One office, two children: I don’t know why I never had this thought before this week, but how realistic would it be for four colleagues in one office to produce two children, both accidently, one who was given up for adoption (Peggy and Pete’s son) and the other being raised by the mother (Joan and Roger’s son, Kevin), to remain colleagues. Even if no one in the office knows – here, Don knows that Peggy had a baby but doesn’t know the father is Pete, and no one besides Joan and Roger know that Kevin is theirs – the parents know, which must feel odder than odd at times.
It’s not soap operatic, it’s rooted in historic reality. I personally know two women who gave up babies for adoption, but neither had anything to do with the fathers of their children post-childbirth. That said, it makes sense for Peggy to tell Stan about her past, because she doesn’t let on that the father is one of their colleagues. The fans are clamoring for Peggy and Stan to get together. I’ve never seen it. I wish that fellow Peggy was going to go to Paris with makes an appearance before the show ends.
An American In Paris: Matthew Weiner did an interview in Paris the Sunday before last (April 19th), and it’s amazing how liberating a foreign audience can be. In what is billed as a Master Class on “In Care Of,” the Season 6 finale, with French journalist Olivier Joyard, Mr. Weiner acknowledges that he didn’t like AMC splitting Seven 7 in two, something I do not believe Mr. Weiner has publicly stated in the U.S. of A. He has been putting on a good show and pretending he welcomed the challenge in his many promotional interviews and appearances in the States.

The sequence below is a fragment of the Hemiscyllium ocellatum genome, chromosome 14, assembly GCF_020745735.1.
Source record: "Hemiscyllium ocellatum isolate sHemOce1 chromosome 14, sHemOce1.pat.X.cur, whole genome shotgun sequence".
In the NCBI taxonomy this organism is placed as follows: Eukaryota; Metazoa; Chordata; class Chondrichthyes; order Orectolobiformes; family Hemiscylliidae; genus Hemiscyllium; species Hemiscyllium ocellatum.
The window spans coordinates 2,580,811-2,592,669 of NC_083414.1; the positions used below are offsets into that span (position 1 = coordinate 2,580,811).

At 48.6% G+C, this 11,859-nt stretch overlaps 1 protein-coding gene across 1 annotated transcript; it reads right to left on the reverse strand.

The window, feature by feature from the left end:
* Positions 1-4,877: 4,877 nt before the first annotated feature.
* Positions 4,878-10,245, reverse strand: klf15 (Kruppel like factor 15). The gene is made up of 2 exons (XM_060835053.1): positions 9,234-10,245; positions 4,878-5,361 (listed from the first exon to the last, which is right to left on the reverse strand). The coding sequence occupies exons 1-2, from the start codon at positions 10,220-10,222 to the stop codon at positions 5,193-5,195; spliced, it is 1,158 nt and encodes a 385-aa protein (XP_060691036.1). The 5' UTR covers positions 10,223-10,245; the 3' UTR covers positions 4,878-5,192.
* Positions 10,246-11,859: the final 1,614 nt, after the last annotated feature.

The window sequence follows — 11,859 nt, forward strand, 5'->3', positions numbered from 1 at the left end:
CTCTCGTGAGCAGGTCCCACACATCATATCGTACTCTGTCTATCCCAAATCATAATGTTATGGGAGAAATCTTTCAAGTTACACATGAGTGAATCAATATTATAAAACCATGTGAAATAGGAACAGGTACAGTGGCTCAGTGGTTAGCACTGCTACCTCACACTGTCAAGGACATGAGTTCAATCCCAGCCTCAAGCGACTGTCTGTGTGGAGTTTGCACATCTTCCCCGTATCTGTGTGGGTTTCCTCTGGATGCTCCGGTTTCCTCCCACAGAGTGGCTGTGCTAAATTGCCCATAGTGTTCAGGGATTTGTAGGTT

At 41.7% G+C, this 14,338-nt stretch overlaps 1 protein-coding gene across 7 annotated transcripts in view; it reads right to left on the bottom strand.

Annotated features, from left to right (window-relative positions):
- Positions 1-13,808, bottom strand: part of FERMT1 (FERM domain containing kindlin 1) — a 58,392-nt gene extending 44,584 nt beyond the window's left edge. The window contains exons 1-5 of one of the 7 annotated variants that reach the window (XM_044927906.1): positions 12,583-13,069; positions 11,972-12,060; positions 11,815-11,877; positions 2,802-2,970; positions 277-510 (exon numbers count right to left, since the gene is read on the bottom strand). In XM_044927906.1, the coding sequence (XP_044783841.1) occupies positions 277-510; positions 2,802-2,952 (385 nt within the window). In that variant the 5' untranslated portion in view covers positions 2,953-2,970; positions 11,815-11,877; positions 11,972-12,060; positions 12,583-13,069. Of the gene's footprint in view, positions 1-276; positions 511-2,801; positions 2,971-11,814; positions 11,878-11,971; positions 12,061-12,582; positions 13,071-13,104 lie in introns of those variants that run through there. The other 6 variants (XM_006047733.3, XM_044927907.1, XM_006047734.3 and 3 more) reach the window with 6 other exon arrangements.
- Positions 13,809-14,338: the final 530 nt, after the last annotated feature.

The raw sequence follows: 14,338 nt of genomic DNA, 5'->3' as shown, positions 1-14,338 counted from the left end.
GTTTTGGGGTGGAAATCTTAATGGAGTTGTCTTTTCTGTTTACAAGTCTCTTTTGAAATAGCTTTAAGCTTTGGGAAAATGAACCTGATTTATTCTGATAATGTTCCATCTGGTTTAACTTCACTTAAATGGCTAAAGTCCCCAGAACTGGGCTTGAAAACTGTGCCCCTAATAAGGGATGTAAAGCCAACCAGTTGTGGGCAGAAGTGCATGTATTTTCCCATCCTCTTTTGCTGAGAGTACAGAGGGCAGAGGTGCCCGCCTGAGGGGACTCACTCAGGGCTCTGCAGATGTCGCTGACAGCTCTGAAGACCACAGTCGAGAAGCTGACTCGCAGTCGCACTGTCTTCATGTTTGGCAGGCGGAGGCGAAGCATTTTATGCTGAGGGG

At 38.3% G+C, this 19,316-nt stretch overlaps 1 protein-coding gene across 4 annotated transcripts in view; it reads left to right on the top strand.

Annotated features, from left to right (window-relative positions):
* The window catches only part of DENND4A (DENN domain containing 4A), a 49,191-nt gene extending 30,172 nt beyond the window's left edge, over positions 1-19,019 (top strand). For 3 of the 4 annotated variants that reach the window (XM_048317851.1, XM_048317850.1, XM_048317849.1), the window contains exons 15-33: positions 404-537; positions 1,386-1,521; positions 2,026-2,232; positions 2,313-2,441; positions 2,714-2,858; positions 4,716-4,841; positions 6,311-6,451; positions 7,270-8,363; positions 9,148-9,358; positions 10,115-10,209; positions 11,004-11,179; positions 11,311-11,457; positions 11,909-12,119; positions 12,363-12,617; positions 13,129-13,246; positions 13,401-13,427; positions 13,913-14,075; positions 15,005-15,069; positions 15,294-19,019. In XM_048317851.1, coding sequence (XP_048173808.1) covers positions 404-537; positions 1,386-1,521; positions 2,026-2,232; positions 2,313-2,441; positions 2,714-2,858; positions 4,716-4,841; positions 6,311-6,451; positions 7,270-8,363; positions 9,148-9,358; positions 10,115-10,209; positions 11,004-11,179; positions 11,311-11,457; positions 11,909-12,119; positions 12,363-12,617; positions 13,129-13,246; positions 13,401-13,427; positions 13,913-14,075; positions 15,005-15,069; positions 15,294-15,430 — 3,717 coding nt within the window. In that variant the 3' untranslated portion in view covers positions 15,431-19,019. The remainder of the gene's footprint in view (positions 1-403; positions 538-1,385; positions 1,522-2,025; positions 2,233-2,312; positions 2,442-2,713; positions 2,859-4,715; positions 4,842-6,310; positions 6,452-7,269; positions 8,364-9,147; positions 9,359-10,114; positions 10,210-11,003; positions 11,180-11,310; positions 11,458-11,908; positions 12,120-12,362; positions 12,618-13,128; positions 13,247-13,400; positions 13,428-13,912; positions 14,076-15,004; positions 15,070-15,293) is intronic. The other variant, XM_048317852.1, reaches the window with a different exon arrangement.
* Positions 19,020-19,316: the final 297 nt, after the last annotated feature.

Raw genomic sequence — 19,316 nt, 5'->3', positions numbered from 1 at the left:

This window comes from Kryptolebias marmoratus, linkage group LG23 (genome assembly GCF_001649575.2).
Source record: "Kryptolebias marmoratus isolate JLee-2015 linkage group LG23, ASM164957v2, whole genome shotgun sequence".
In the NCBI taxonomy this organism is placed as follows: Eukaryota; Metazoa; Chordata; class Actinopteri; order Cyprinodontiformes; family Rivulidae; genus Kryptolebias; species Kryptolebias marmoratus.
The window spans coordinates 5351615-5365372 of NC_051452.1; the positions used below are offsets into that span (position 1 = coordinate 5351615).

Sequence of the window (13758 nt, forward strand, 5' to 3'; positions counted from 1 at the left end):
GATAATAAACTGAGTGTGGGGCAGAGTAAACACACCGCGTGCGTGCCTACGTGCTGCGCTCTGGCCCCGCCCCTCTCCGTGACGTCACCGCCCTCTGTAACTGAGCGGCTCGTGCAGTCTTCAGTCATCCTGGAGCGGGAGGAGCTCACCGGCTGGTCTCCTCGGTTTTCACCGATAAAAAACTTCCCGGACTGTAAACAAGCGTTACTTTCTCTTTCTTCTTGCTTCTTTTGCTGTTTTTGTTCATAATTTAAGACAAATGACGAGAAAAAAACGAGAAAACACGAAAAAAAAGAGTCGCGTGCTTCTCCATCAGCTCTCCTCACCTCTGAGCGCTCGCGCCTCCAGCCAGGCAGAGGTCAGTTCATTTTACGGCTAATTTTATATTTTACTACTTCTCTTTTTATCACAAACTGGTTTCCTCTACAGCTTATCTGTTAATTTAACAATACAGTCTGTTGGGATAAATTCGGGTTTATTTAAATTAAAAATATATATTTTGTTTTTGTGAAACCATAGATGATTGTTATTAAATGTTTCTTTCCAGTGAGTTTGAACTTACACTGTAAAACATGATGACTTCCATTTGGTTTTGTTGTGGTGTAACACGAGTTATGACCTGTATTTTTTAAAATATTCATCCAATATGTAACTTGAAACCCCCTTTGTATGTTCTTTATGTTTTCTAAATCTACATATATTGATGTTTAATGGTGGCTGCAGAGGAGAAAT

In another stunner, Mr. Weiner reveals details about the last scenes of the last shows, the final episode and the finale. The discussion spends considerable time on endings, including the end of “In Care Of,” which famously concludes with Don Draper standing with his three children in front of the house he grew up, and this, of course, is the end of Season 6. Mr. Joyard asks a question about micro-scenes, short scenes, and what they do. Mr. Weiner says they can serve as exposition or establish time. In this exchange, with no warning, Mr. Weiner divulges that the final scenes in the final two shows will be long — the second to last one is five minutes and the final episode is 10 minutes. Most final scenes are on the short side, with the exception of the slideshow presention Don Draper gives in “The Wheel.” This reveal has turned my guess-how-Mad-Men-will-end theories on their head. Who is going to be in these scenes?
This and That’s:
Why does Don call Meredith “honey” and “sweetheart”?
You can tell they shot the final seven episodes out of order, because some of the actors gain or lose weight and then in the next episode are back to their earlier weight.
Your thoughts on this episode or the final season of “Mad Men”? Leave comments below.